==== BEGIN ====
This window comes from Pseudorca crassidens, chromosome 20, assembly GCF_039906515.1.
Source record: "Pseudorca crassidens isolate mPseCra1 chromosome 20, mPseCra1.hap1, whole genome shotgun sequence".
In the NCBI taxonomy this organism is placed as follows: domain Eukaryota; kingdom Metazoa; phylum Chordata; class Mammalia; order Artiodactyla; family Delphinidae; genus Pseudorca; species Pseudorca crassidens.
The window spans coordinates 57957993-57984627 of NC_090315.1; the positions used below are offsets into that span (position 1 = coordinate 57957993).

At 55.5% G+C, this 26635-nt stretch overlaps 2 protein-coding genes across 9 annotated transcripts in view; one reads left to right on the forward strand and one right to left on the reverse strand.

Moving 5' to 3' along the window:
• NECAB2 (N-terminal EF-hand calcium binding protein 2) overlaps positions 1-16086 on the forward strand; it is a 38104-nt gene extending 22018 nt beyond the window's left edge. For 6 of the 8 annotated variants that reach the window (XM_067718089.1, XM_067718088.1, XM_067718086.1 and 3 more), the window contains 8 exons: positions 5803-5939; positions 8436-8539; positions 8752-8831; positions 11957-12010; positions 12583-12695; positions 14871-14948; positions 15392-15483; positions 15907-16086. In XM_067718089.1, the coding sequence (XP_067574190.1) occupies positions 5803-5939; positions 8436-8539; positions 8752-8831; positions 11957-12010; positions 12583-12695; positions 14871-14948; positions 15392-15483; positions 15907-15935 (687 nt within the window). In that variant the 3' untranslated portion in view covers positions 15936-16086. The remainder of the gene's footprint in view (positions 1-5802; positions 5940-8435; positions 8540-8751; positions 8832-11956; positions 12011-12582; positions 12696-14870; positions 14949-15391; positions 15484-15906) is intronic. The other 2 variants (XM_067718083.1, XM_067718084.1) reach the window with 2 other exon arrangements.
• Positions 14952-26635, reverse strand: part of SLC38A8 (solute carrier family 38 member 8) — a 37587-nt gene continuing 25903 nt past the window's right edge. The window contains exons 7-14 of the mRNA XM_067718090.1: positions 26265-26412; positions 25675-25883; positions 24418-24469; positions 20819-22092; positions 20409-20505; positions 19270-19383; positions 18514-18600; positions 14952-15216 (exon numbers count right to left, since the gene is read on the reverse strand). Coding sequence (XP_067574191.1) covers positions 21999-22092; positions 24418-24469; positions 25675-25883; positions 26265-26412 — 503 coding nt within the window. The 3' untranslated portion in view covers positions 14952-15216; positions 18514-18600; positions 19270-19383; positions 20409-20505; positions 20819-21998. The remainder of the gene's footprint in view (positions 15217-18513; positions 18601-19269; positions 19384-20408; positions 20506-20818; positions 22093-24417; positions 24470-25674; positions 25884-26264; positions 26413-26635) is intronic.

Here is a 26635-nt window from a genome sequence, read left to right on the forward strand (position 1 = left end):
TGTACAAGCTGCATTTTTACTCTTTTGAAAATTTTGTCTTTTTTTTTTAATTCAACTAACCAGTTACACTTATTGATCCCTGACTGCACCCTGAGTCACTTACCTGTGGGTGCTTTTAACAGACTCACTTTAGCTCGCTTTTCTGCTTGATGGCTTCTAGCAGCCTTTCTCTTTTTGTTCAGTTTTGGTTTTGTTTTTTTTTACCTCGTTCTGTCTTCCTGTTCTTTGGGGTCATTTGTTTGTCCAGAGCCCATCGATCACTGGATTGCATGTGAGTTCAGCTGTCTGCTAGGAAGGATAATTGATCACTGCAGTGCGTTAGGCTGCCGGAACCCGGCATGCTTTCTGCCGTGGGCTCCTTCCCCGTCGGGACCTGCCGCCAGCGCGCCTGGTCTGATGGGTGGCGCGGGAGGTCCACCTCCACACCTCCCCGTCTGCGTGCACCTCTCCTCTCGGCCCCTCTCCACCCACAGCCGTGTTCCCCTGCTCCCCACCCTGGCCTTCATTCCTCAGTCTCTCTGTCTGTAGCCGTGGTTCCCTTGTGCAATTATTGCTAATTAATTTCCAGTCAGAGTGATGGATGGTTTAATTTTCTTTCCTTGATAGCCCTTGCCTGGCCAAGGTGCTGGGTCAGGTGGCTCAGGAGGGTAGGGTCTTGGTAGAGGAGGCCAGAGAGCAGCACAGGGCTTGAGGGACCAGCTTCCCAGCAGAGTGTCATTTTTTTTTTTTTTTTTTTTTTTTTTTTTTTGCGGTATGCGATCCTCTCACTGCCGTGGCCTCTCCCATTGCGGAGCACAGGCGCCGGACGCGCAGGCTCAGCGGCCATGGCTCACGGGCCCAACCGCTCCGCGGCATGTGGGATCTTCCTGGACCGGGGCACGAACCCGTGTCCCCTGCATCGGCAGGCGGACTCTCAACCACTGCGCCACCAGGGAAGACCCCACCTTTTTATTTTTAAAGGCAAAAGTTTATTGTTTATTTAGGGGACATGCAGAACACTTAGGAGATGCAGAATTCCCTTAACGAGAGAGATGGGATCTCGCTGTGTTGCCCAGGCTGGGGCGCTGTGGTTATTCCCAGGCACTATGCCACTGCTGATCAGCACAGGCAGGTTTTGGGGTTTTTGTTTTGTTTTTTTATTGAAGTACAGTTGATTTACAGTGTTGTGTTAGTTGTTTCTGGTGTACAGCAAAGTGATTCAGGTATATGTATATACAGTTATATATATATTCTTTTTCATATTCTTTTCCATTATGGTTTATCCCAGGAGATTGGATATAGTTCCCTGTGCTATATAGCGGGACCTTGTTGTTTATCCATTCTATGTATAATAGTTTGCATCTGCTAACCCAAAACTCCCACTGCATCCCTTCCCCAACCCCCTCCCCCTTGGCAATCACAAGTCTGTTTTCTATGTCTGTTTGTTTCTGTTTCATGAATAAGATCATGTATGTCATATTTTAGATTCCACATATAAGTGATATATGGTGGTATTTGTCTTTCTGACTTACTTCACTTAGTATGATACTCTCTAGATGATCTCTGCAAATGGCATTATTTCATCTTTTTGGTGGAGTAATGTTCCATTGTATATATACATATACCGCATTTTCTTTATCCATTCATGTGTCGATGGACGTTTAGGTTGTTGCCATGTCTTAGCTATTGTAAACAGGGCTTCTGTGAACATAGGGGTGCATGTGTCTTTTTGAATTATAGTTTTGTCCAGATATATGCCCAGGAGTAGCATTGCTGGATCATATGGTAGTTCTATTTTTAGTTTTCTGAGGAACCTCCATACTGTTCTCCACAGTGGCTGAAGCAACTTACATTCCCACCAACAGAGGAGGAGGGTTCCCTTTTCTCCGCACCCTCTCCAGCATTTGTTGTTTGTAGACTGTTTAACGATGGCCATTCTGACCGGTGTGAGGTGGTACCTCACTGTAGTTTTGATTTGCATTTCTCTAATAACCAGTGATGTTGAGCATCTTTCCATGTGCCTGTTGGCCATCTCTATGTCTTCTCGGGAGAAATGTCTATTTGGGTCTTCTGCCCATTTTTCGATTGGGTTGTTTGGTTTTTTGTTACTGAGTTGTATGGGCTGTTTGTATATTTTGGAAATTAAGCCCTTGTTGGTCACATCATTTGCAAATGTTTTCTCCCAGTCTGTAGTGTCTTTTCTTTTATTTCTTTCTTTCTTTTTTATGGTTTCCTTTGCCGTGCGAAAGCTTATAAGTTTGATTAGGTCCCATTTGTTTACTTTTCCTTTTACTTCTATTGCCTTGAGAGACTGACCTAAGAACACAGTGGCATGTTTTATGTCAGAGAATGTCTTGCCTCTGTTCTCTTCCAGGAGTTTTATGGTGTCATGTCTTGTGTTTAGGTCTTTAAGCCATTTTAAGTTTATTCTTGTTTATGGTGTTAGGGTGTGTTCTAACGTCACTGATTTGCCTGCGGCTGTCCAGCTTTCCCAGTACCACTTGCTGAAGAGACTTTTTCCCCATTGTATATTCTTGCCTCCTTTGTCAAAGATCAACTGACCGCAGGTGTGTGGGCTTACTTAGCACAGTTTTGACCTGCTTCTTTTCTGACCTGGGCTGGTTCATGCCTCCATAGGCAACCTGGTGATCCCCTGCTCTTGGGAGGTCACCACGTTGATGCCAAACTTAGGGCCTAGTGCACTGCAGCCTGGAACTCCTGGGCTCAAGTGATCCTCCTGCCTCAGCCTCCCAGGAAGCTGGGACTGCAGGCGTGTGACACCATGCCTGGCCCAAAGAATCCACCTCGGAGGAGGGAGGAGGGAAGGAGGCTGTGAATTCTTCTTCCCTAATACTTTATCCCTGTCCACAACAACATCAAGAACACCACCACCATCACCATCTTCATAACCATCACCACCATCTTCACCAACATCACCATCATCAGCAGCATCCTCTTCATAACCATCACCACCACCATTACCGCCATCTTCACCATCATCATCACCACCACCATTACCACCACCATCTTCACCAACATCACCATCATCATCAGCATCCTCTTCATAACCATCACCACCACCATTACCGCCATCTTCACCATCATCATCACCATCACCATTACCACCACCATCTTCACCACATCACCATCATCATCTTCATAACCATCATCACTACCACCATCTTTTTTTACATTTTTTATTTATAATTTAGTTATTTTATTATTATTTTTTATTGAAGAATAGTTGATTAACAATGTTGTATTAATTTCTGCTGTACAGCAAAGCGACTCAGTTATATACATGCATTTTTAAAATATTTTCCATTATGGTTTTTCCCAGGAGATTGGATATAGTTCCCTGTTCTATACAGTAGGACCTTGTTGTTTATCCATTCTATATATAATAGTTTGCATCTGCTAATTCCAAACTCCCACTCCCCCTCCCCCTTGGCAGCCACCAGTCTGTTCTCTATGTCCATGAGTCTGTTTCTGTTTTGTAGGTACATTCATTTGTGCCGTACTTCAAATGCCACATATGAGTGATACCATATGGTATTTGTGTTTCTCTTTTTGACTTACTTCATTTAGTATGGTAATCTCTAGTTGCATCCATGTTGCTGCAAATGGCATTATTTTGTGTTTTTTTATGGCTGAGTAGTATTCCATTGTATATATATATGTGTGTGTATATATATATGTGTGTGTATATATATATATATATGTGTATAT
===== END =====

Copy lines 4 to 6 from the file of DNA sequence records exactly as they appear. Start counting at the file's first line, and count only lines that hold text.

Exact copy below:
The window spans coordinates 57957993-57984627 of NC_090315.1; the positions used below are offsets into that span (position 1 = coordinate 57957993).

At 55.5% G+C, this 26635-nt stretch overlaps 2 protein-coding genes across 9 annotated transcripts in view; one reads left to right on the forward strand and one right to left on the reverse strand.

Moving 5' to 3' along the window: